Posted by Jonathan Maus (Publisher/Editor) on July 27th, 2009 at 11:55 am
Big changes are coming to what is currently a very unfriendly intersection for anyone that’s not in a car. The City of Portland Bureau of Transportation recently received the final bit of funding for a $408,000 project that should drastically improve traffic safety in the area of NW Naito Parkway under the Steel Bridge.
The Oregon Bicycle and Pedestrian Advisory Committee agreed to provide $387,000 in grant funds for this project. The City of Portland will match the grant with $21,000 in City funds – which will include design work by the City for a total project cost of $408,000
PBOT’s pedestrian coordinator April Bertelsen says the final piece of the funding puzzle, a $127,000 grant from the Oregon Bicycle and Pedestrian Program (managed by ODOT), means the project will also include filling in the “Naito Gap” — a missing link of the Naito bike lane that resulted from a $10 million makeover of the street back in October of 2007. (All told, ODOT grants account for $387,000 of the project. The City of Portland will put in $21,000 in matching funds).
Riding north on Naito
just past NW Everett.
(Photo © J. Maus)
That project striped new bike lanes on NW Naito, but they abruptly vanished at NW Davis (headed northbound). The gap (also in the southbound direction) happened because the scope of the Naito project dictated the bike lane’s terminus and therefore no money existed for extra paint. There was also an issue of road width (freight interests chimed in that addition of bike lanes would make the road too narrow). The road necks down as it goes under the bridge, meaning PBOT would have to have created bike lanes more narrow than they prefer. (In world-class bike cities, connectivity of bikeways takes precedent over engineering standards — but in the U.S., standards tend to rule).
But an annoying gap in the bike lane (which PBOT said they had plans to fix almost two years ago) is just one of many reasons Bertelsen has big plans for this intersection. In an email about the project, Bertelsen wrote:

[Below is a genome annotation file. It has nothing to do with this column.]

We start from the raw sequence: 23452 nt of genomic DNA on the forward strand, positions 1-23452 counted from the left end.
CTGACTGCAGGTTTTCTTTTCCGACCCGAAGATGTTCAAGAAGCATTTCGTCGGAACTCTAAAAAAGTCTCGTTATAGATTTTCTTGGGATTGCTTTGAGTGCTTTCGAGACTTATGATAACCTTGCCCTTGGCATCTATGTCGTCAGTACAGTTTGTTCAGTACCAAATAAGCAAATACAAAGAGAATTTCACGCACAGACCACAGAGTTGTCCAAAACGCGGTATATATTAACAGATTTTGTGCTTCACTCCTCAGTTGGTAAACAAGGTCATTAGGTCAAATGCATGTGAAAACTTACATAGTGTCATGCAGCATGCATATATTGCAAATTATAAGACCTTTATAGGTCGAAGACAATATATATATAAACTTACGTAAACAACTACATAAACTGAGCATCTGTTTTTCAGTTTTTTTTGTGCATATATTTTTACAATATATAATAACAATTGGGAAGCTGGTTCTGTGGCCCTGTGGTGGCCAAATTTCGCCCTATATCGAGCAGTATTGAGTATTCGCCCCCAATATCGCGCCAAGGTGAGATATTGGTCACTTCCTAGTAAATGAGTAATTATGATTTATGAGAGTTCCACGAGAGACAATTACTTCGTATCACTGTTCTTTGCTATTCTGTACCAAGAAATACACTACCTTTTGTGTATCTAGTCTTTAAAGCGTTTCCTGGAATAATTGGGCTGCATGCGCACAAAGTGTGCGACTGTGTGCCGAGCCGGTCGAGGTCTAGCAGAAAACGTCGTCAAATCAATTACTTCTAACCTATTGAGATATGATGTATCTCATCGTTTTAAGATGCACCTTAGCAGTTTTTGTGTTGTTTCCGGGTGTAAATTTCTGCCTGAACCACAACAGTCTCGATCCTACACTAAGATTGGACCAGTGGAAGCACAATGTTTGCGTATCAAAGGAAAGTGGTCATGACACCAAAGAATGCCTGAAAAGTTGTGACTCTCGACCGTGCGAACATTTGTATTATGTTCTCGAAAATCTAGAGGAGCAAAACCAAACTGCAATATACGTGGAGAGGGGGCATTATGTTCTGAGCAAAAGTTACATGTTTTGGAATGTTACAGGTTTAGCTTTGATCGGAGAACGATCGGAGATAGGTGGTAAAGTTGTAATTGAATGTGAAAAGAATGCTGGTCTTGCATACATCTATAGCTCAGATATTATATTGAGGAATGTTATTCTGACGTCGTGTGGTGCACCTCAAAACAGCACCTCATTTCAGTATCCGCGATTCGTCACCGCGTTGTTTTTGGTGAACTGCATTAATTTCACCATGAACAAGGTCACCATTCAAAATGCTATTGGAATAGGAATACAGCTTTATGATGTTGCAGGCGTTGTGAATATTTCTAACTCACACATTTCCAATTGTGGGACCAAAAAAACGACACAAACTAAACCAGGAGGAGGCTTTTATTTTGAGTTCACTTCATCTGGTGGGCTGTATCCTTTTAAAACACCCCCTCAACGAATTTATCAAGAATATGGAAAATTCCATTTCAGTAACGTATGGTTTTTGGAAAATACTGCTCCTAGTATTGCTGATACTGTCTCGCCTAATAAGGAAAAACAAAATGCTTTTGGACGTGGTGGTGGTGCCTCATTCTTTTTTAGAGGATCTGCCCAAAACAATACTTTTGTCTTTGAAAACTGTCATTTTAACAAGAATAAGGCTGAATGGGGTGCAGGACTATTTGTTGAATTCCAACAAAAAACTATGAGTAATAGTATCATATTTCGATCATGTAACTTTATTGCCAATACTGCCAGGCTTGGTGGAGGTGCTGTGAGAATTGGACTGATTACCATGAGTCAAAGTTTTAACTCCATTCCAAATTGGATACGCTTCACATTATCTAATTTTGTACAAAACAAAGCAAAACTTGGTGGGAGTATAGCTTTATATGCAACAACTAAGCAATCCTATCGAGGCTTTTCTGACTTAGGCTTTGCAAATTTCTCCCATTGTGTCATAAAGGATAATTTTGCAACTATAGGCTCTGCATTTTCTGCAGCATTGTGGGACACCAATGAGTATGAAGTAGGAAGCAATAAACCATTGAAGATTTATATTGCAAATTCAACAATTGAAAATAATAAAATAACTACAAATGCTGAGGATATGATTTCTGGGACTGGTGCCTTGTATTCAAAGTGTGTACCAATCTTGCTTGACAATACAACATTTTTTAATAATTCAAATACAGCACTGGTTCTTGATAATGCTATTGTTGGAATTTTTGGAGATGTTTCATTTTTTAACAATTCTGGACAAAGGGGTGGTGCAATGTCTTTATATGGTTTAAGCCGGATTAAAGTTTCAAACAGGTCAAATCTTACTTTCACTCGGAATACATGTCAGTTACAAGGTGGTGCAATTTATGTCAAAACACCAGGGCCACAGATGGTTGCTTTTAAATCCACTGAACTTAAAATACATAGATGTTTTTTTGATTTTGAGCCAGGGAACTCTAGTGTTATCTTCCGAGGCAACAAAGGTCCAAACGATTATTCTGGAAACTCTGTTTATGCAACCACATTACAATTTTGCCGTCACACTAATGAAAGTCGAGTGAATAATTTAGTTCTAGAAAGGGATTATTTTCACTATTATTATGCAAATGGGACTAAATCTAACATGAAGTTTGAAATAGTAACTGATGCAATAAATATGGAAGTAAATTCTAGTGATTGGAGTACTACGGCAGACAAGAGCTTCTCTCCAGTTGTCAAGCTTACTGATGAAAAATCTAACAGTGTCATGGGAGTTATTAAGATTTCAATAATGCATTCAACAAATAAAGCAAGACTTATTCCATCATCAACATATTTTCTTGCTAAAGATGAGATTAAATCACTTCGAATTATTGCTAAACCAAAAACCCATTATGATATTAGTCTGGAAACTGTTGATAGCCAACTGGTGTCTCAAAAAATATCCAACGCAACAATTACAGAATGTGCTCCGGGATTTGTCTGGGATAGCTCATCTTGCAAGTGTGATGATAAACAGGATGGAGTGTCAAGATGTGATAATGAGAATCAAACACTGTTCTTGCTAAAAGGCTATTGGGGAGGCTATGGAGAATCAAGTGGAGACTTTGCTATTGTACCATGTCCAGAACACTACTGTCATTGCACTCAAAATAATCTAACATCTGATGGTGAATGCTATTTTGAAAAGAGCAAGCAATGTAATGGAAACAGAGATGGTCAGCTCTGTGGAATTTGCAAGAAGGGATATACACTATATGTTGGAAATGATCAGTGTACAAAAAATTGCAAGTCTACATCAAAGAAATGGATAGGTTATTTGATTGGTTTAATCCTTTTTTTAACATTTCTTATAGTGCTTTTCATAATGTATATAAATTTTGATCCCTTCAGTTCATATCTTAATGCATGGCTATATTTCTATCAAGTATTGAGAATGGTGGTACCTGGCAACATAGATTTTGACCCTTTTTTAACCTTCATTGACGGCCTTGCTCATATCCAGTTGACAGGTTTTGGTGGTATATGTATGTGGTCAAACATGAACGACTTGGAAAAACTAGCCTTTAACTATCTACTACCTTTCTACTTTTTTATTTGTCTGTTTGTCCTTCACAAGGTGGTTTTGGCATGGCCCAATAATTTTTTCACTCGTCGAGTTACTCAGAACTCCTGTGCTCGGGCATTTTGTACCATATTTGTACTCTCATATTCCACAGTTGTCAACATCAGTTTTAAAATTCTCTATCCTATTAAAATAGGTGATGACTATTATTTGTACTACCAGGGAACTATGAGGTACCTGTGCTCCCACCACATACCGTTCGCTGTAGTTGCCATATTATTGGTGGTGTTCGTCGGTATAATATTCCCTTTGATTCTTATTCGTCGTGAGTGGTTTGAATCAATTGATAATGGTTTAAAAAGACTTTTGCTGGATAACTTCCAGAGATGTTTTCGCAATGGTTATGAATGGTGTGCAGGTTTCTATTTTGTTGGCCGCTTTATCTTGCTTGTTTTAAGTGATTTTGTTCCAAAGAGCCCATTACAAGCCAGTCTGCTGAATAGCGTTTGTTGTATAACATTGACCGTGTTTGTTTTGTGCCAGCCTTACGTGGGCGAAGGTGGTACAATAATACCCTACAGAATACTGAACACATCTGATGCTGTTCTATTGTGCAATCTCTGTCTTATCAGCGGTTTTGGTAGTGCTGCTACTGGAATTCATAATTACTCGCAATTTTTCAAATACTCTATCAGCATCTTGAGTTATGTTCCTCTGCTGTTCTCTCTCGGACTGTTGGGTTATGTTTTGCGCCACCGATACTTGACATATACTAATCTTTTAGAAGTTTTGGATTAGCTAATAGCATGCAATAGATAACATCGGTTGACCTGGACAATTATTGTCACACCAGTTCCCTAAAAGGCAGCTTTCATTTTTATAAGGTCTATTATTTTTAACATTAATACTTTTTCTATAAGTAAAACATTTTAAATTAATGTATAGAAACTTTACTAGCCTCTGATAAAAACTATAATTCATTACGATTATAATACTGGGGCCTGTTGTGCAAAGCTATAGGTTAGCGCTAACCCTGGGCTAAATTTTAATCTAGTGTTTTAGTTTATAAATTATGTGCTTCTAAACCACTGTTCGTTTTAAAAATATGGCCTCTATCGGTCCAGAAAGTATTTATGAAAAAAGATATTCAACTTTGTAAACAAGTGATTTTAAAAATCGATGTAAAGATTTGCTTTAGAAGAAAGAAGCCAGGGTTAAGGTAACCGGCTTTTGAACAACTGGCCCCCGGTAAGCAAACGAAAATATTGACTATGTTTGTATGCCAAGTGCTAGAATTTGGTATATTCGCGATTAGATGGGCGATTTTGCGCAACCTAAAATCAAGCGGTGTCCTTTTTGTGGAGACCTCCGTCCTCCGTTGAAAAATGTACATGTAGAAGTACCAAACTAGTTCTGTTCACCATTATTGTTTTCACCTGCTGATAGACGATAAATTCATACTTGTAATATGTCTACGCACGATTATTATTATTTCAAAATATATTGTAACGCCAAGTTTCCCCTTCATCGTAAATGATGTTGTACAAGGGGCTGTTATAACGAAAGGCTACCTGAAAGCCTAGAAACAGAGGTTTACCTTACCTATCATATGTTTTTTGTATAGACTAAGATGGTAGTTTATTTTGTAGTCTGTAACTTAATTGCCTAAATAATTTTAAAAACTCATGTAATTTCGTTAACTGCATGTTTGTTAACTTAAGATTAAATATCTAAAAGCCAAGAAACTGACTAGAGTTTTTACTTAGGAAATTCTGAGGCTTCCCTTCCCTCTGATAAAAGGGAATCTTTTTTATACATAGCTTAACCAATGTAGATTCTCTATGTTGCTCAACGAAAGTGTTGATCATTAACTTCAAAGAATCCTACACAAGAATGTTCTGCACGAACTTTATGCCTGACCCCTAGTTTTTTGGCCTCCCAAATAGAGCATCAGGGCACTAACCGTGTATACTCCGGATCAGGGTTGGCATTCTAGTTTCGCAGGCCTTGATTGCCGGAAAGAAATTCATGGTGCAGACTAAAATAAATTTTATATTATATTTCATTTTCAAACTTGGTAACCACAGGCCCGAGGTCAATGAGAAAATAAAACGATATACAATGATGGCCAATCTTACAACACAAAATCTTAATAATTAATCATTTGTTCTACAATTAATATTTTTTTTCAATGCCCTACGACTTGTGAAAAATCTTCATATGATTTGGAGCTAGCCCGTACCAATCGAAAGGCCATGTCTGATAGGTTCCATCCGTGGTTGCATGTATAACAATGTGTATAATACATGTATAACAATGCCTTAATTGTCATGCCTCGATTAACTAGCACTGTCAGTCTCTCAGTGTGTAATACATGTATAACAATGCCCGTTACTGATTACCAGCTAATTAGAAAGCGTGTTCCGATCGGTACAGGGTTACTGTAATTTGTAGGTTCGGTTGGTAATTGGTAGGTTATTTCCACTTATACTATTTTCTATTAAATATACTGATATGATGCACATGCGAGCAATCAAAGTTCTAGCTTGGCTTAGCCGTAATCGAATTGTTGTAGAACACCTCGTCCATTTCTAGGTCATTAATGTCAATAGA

for pedestrians. (Photo: PBOT)
“This area under the Steel Bridge and ramps is full of barriers to pedestrians and bicycles. This project will provide better, safer connections to many important destinations. After all, we are in the Central City, along the Waterfront, near the Steel bridge lower deck path, future NW Flanders Bikeway, future Skate Park, the list goes on.”
According to a presentation Bertelsen gave to the Oregon Pedestrian and Bicycle Advisory Committee (they dole out ODOT bike/ped grant funds), currently it is posted as prohibited to cross and there is 1,100 ft between legal crossing in this segment of Naito — leading many people to behave in an “unsafe manner.”
In addition to striping a bike lane in each direction of Naito between the railroad tracks and NW Everett, the project will include:
- Marked crosswalks on NW Naito between Flanders and Glisan and NW 1st Ave, including a Median refuge island, extended curb on west side of Naito, 3 pedestrian/bike-activated beacons, signage and striping
- Removal of a southbound auto lane (two auto lanes will remain northbound).
- Two concrete paths with curb ramps leading to NW Glisan and NW Flanders intersections
- Additional street lighting to provide illumination in advance of the crosswalk and along path under ramps
Bertelsen also notes that, in vying for funding of this project, it was helpful to have full support from ODOT Region 1 honcho Jason Tell. Tell is not only the most bike-sensitive ODOT regional manager, but his office is directly above the intersection. Bertelsen says that Tell, “Sees the demand and risky behavior on a daily basis.”
With full funding, the remaining hurdle for this project is to get review and approval of the plan designs from ODOT’s Rail Division. Says Bertelsen, “I am hopeful we will get there.”